Wednesday, November 30, 2011

174. We're bogged down by fear

Recently my wife went out to run some errands. First stop was a popular department store, where she tried to purchase replacement watch batteries. The salesperson asked my wife if she had purchased the watch there. When my wife said she had not, she told my wife that she could not help her. My wife asked why, and she said "liability" issues, "we can't replace batteries because we can't replace the watch if we break it."

Second stop was a home improvement store, where she was interested in purchasing carpet for our living room. The store has a policy that they have to come out and measure the room for a cost of $35-which is "credited" to the purchase of the carpet. My wife asked if we can have the measurements-you know, in case we decide not to purchase the carpet from them. There answer was no. Why? They told her it was because the home improvement cannot be responsible if we use those measurements to purchase carpet from somewhere else and they are inaccurate.

I had to ask, seriously? With the right tools, replacing a watch battery is not exactly brain surgery. Isn't there some insurance that department stores can purchase in case of such a tragedy? Can't department stores make everyone sign a waiver or something? And we have to pay someone to take measurements-a task that mankind has been successfully performing for centuries-and home improvement stores have such little confidence in those measurements that we cannot receive the results?

It made me realize that increasingly, we are living in a scared society.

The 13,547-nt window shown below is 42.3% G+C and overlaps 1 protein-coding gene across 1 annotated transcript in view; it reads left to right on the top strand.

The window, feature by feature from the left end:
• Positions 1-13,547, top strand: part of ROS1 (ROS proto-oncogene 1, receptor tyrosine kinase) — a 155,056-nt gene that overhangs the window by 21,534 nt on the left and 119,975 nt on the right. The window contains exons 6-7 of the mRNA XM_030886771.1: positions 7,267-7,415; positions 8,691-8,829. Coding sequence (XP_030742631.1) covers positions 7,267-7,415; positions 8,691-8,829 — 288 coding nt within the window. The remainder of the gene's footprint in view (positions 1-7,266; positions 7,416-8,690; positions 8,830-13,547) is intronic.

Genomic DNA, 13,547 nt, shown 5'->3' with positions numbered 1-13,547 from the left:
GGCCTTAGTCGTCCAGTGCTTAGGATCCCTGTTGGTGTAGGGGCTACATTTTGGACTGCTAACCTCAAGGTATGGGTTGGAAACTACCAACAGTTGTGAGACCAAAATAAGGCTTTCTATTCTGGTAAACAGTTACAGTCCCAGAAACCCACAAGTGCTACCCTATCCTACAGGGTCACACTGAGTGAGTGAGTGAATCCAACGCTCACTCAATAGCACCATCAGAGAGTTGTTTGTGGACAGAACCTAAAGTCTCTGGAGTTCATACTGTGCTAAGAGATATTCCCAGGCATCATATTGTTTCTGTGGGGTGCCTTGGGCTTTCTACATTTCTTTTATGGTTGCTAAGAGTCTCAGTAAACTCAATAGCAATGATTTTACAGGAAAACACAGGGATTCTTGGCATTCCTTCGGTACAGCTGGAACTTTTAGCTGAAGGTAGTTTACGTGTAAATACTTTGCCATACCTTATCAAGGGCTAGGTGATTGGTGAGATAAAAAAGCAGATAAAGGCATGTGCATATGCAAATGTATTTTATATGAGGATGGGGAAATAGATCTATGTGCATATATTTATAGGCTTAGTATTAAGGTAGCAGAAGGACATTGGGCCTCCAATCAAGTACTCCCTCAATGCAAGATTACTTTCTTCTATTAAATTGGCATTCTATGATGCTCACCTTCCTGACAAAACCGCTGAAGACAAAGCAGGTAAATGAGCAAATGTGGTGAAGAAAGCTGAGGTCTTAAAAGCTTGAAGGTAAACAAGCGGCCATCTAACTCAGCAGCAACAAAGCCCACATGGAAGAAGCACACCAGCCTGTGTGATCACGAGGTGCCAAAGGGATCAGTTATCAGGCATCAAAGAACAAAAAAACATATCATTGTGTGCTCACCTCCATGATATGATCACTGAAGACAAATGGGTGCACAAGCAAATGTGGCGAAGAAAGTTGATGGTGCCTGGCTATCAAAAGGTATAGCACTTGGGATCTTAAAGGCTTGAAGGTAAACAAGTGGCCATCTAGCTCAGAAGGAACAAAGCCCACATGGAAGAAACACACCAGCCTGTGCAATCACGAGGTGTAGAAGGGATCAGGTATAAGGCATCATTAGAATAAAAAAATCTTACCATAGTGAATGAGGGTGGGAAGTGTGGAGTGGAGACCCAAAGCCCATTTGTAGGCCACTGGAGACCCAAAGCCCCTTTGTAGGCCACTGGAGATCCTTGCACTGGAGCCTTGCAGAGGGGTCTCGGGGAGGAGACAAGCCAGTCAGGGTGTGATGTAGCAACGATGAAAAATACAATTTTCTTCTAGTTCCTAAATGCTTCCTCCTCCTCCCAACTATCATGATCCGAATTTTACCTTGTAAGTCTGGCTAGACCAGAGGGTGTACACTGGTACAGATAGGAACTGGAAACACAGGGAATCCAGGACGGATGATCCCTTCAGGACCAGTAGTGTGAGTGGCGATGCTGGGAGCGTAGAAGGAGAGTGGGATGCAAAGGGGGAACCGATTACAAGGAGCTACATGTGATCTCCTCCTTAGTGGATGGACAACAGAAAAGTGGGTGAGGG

In addition to being afraid of terrorists, the swine flu, Muslims, President Obama, socialism, taxes and aliens-- we are afraid of being sued.

Actually, corporations are terrified of being sued. Although very few cases actually make it to court, and even fewer win, the threat is concerning enough for companies to implement policies and procedures that both manage their risk and hinder consumers with a landscape of legal nuisances.

Negotiating our way through society is becoming paralyzing. Trying to perform some of the simplest tasks requires that we swim our way through a series of privacy laws, legal waivers, pages of legal documents and the signing away of our rights, such as agreeing to arbitration in lieu of litigation.

For consumers, the agreement is usually only on the corporation's terms. There are pre-printed forms, which on occasion even contain illegalities, for which if the consumer does not agree to the terms-there is no deal. There is no bargaining, there is no meeting of the minds.

How many people have read and understand their home loan, insurance policies or even their car loan? We recently worked with a real estate agent who did not understand the difference between a disclosure and a warranty.

Corporations employ an army of lawyers who fight conservatively. Despite the fact that the average Joe rarely defeats a large corporation in court, and only in the most egregious of circumstances, the last thing corporations want is a sympathetic jury controlling their fate.

Professionals, like doctors, fear malpractice lawsuits and often prescribe conservatively in order to protect themselves. If you go to the hospital for surgery, they will ask your name upwards of a dozen times and as well as what part of the body is being operated on. Despite common opinion, malpractice lawsuits are difficult for an injured party to win-however, when they do, the financial award can be significant.

This conservativeness has trickled down through the corporations to their employees. In healthcare particularly, where HIPAA reigns, employees love to tell you it's "the law" or it's a "liability issue." It does not matter if it is silly, unlikely or even untrue. In fact, employees often cannot cite the law, or provide example of the liability, or even know if anyone has ever won a case on that claim.

The problem even exists between companies . . . as many organizations "can't give out that information." Often the most insignificant of information requires parties faxing waivers and releases back and forth. Then they will still have to ask the lawyers if they can provide that information.

Finally, it is not just corporations and employees--it's everyone. I've even seen people at garage sales trying to "protect themselves."